Unfortunately, and this is in no way Calzaghe's fault, his era and his main rivals have not contributed to a perception of the last decade as a golden era for middleweights. He has beaten them all once and his never really thrashed anybody with the kind of imagination or genius required to make him an all-time great.
I suppose in essence both of these points could be understood as looking at boxing as the pure form of entertainment that it is and concluding that Calzaghe, his foes, and his fights just don't carry the drama which makes a great boxer a legendary one.
The best of his generation are average at best
He could have made fights against James Toney at a catchweight and avoided Carl Froch. He held the lightly regarded WBO title for the most part which means little to boxing fans.
Calzaghe...An All Time Great? Not a Puncher's Chance.
Hopkins was 43 years old at the time (7 years Joe’s senior) of the fight and, although still a fine fighter, was the not the same fighter he was several years earlier when he was dispatching opponents such as Oscar DeLaHoya and Felix Trinidad. Even with diminished skill and power Hopkins was able to drop Calzaghe in the first round in route to a split decision lost. In the case of Roy Jones this was strictly a payday and an opportunity for Calzaghe to ride off in the sunset with an undefeated record in tow. The 39 year old Jones was a mere shell of what he had been since winning 49 of his 50 contests (his sole loss being a DQ against Montell Griffin which he avenged with a 1st Round KO) which was evident in his back to back knock out losses to Antonio Tarver and Glen Johnson. Even so, Jones gave Calzaghe problems early before Joe made the adjustments and cruised to an easy decision victory. On a side note one writer here stated that Hopkins and Jones were heavy favorites. Nothing is further from the truth as Hopkins was a +225 underdog (some had it a tad higher and some lower depending on the site or sports book) against Calzaghe and Jones was almost a 3.5 to 1 underdog against Joe.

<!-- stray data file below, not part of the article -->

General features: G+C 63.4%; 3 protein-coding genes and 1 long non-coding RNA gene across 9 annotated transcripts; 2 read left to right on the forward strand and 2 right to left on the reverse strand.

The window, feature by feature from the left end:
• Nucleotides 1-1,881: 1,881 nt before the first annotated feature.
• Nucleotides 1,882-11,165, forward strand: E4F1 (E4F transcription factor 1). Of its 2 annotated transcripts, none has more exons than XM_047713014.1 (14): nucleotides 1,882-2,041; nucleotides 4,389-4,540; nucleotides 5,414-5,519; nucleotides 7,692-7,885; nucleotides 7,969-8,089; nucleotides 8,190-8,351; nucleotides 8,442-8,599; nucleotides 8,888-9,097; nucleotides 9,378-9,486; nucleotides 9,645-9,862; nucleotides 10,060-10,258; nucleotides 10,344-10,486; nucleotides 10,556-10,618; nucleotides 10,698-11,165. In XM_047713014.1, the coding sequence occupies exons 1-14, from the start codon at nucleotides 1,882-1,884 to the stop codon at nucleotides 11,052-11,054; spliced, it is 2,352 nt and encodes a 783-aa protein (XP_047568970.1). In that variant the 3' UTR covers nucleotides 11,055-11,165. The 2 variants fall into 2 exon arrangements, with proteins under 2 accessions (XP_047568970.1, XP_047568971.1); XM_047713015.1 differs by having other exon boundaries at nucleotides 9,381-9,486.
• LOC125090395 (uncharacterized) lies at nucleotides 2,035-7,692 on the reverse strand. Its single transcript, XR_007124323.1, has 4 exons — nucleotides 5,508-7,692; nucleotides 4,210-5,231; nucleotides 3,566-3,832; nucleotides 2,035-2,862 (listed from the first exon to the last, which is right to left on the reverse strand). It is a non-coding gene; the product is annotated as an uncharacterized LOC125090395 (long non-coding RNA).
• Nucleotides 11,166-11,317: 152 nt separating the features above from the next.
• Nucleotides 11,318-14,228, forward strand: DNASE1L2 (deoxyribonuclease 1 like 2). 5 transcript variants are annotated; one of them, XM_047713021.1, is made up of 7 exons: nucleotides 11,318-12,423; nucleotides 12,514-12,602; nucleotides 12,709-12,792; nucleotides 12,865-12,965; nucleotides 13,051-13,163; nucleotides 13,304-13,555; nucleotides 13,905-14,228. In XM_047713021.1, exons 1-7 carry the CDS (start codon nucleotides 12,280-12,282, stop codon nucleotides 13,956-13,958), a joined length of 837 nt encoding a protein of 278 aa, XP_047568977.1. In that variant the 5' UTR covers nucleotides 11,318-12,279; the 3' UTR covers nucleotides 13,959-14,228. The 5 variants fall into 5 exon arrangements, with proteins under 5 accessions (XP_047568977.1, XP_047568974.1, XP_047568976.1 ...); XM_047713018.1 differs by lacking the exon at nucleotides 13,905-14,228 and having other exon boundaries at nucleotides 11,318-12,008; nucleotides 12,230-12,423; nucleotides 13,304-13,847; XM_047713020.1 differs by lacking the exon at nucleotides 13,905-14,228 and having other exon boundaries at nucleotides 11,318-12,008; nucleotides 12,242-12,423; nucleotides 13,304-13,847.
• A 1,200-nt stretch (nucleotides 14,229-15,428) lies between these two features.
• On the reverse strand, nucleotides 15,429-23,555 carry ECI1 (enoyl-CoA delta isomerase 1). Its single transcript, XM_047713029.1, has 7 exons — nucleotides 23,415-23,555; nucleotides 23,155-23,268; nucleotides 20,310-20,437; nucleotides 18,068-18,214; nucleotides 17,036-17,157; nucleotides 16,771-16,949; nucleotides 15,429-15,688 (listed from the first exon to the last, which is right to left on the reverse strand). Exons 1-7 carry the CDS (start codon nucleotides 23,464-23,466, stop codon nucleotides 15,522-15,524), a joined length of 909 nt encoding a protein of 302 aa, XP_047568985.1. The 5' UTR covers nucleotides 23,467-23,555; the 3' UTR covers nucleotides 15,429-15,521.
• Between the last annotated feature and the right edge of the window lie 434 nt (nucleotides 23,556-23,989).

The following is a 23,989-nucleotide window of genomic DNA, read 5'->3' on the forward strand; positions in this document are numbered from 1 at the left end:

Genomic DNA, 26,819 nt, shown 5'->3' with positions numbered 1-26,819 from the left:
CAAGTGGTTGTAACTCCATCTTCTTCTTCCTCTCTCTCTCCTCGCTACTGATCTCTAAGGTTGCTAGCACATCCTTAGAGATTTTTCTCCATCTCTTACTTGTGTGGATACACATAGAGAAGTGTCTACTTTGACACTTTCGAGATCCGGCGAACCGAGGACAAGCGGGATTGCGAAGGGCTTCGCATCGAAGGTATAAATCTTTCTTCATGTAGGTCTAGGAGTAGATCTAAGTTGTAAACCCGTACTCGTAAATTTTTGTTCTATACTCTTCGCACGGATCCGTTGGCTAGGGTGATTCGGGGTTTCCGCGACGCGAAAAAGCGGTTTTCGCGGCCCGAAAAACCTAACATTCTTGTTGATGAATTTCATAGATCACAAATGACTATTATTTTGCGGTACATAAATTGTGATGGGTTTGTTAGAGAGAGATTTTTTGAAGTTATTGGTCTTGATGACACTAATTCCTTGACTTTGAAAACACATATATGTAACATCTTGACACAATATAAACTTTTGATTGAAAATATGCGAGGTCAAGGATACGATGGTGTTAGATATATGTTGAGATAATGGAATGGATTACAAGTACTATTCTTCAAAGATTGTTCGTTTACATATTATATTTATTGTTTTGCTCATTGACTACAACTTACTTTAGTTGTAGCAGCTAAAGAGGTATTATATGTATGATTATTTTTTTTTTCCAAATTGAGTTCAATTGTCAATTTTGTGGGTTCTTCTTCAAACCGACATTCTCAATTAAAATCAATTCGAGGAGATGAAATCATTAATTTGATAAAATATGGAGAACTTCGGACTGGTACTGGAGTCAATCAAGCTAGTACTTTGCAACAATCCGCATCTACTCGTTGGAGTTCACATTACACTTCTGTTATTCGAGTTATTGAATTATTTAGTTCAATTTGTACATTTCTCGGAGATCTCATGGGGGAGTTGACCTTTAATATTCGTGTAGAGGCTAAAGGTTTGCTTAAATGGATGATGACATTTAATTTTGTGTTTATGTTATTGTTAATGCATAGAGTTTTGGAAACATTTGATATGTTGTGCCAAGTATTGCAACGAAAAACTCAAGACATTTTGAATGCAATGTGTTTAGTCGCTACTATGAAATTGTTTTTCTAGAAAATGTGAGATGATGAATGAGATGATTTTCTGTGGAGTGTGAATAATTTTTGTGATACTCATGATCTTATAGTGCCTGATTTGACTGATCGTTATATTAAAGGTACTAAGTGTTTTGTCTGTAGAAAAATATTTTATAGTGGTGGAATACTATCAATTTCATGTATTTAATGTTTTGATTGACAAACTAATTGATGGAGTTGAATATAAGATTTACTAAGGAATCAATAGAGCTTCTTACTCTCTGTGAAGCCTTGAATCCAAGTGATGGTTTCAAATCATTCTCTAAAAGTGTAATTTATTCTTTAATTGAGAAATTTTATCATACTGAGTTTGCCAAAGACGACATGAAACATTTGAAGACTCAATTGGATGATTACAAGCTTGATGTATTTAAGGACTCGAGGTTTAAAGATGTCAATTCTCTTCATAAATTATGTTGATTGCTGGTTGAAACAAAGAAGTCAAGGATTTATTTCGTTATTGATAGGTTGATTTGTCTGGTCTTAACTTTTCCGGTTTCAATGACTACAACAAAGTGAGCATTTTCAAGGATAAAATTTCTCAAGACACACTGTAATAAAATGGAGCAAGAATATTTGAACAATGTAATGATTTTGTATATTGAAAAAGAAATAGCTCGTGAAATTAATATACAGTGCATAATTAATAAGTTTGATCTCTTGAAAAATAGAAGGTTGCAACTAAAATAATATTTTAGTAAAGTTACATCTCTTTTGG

Now, we have Jeff Lacy. So much is made of this fight that it is almost intolerable. Yes, Lacy was considered a favorite coming into the fight. Yes, Calzaghe put on a clinic against Lacy. Yes, Lacy was exposed as a not-so-good fighter which makes this fight a hard barometer in terms of Joe’s status as an elite. If Lacy went on to do great things since his loss to Calzaghe the win would mean more but Lacy has been terrible since that fight in losses to both Jermain Taylor and Roy Jones.
Some supporters of Calzaghe claim that because he never really established himself in America is the reason why he is not considered an all time great. There is some truth to that but Joe did not even fight the best that Europe had to offer which negates that argument. Again, if you look at the list above there are several European fights which could have taken place against such opponents such as Woods, Micalczewski, Ottke, Froch, etc but never materialized. A win against Mikkel Kessler is the only real notable European win Calzaghe can lay claim to (since Chris Eubank in 1997) and with so many other good European fighters out there...that win does not say a whole lot.
In ending, Joe Calzaghe may have had “A” level talent but he had a “B” level career. He beat some ok to good opponents and the great opponents he did beat were way past there prime. Greatness lies in fighting other greats in their prime and beating them. Calzaghe simply does not have that distinction. Instead of fighting notable fighters of his era he instead opted to fight boxer’s such as the Mario Veit‘s, Peter Manfredo’s and Tocker Pudwill’s. Having said that Calzaghe isn’t even the best British fighter of his era (as that distinction belongs to Lennox Lewis) much less an all time great. To even whisper Calzaghe’s name in with fighters like Ali, Ray Leonard, Joe Lewis, Ray Robinson, and Henry Armstrong border’s on boxing version of sedition.